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What Is Reverse Osmosis Water Filtration?

Minerals and other impurities can affect how your water smells and tastes. Fortunately, there are several different ways to remove those unwanted contaminants. One option is a reverse osmosis filtration system, which is a popular choice for both residential and commercial applications. Understanding how reverse osmosis works may help you decide if this type of filtration system is best for your home or office.

How Does Reverse Osmosis Filtration Work?

It’s often easier to understand reverse osmosis by studying osmosis first. Essentially, osmosis is a natural, spontaneous process, but reverse osmosis requires added pressure.


diagram of osmosisOsmosis refers to the natural process of a solvent (e.g. water) moving through a semipermeable membrane from the side with the lower concentration of solutes to the side with the higher concentration of solutes. The goal of this spontaneous process is to equalize the concentration of solutes on both sides of the membrane. Osmosis occurs often in nature. For example, a plant’s roots draw in water through osmosis, because the plant has a higher concentration of solutes than the soil does, so the water naturally crosses the roots’ membranes to balance out the solute concentration.

Reverse Osmosis

diagram of reverse osmosisIn reverse osmosis, external pressure is applied to make the process work backwards. In a desalination plant, for example, extreme pressure forces salt water (which has a high solute concentration) across a semipermeable membrane. The pressure pushes pure water molecules through the membrane while salt and other contaminants are left behind. The same process happens in a reverse osmosis water filtration system. Water that contains undesirable contaminants and minerals is forced against a semipermeable membrane that only allows pure water molecules to pass through. Many reverse osmosis systems also have pre-filters and post-filters. The pre-filters generally remove large impurities such as sediment, and the post-filters help capture tiny contaminants that make it through the semipermeable membrane.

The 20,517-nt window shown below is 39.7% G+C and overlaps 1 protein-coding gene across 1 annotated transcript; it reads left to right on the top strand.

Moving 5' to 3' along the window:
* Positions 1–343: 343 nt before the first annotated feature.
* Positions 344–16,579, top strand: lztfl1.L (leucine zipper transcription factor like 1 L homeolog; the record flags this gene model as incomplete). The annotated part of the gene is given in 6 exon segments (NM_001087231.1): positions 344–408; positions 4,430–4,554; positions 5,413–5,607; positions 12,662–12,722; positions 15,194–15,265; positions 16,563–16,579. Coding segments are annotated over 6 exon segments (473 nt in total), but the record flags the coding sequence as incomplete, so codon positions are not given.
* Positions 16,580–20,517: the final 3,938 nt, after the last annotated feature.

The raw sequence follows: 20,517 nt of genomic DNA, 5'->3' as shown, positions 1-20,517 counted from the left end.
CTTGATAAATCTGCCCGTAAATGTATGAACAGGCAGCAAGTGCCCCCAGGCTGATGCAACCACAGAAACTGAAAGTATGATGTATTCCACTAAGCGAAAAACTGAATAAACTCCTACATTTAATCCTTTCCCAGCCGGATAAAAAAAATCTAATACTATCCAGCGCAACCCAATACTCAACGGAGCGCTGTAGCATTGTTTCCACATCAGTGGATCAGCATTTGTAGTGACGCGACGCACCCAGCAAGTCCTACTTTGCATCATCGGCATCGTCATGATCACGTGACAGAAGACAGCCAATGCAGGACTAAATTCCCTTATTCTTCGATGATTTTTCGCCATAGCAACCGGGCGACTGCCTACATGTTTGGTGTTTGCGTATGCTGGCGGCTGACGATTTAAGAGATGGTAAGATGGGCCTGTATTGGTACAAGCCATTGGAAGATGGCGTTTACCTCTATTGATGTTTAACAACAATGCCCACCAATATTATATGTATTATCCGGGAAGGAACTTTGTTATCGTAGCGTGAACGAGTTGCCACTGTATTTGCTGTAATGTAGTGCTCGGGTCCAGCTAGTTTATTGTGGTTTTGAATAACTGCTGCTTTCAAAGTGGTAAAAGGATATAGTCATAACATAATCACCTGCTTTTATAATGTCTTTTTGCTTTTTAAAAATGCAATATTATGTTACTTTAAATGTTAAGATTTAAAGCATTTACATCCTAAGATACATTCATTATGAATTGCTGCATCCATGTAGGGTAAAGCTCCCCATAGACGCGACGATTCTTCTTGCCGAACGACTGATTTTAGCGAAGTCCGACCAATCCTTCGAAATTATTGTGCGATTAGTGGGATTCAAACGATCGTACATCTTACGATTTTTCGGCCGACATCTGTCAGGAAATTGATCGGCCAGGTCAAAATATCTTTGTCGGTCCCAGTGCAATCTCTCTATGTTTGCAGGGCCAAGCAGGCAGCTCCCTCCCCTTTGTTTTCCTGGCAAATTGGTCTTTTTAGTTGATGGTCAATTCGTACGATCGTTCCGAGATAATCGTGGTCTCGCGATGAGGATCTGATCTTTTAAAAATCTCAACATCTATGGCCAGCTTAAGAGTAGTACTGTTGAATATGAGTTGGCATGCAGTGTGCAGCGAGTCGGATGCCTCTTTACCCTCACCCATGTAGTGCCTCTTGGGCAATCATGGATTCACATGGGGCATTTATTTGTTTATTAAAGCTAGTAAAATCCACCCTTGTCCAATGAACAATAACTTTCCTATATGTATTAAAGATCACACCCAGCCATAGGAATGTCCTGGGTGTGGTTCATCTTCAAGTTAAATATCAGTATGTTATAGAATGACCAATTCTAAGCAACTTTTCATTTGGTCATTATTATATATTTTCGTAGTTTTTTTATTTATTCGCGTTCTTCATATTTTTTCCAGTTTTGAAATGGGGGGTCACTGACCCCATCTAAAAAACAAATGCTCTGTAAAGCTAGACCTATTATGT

What Are the Benefits of Reverse Osmosis Filtration?

According to the CDC, reverse osmosis filtration systems are highly effective against the following contaminants:

  • Bacteria (e.g. E. coli, Salmonella)
  • Viruses (e.g. Norovirus, Hepatitis A)
  • Salt
  • Chloride
  • Protozoa (e.g. Giardia)
  • Lead
  • Nitrates
  • Fluoride

These common contaminants can make water taste and smell bad, and many of them can cause health problems if consumed. Fortunately, reverse osmosis systems are extremely useful for removing these types of impurities.

Is Reverse Osmosis Better Than a Carbon Filter?

The main difference between a reverse osmosis system and a carbon filter is the type of impurities that each can remove. Carbon filters can remove impurities such as chlorine, volatile organic compounds, and sediment that can affect the smell and taste of water. While this is useful, a reverse osmosis filter can do more. These systems can remove dangerous bacteria, viruses, parasites, and metals. The best filter for your home or office is the one that is effective against the specific contaminants you are dealing with.

Get Pure Drinking Water for Your Home or Workplace

If you’re not happy with the quality of your tap water, you may want to install a reverse osmosis filtration system to remove the contaminants that make your water taste or smell unpleasant. It’s easier to live a healthy lifestyle with access to pure, delicious water. If you’re not sure which filtration system is right for your home or office, contact the Dr. Johns H2O team. Our experts will conduct a free water analysis and help you find the perfect solution. Schedule your appointment today.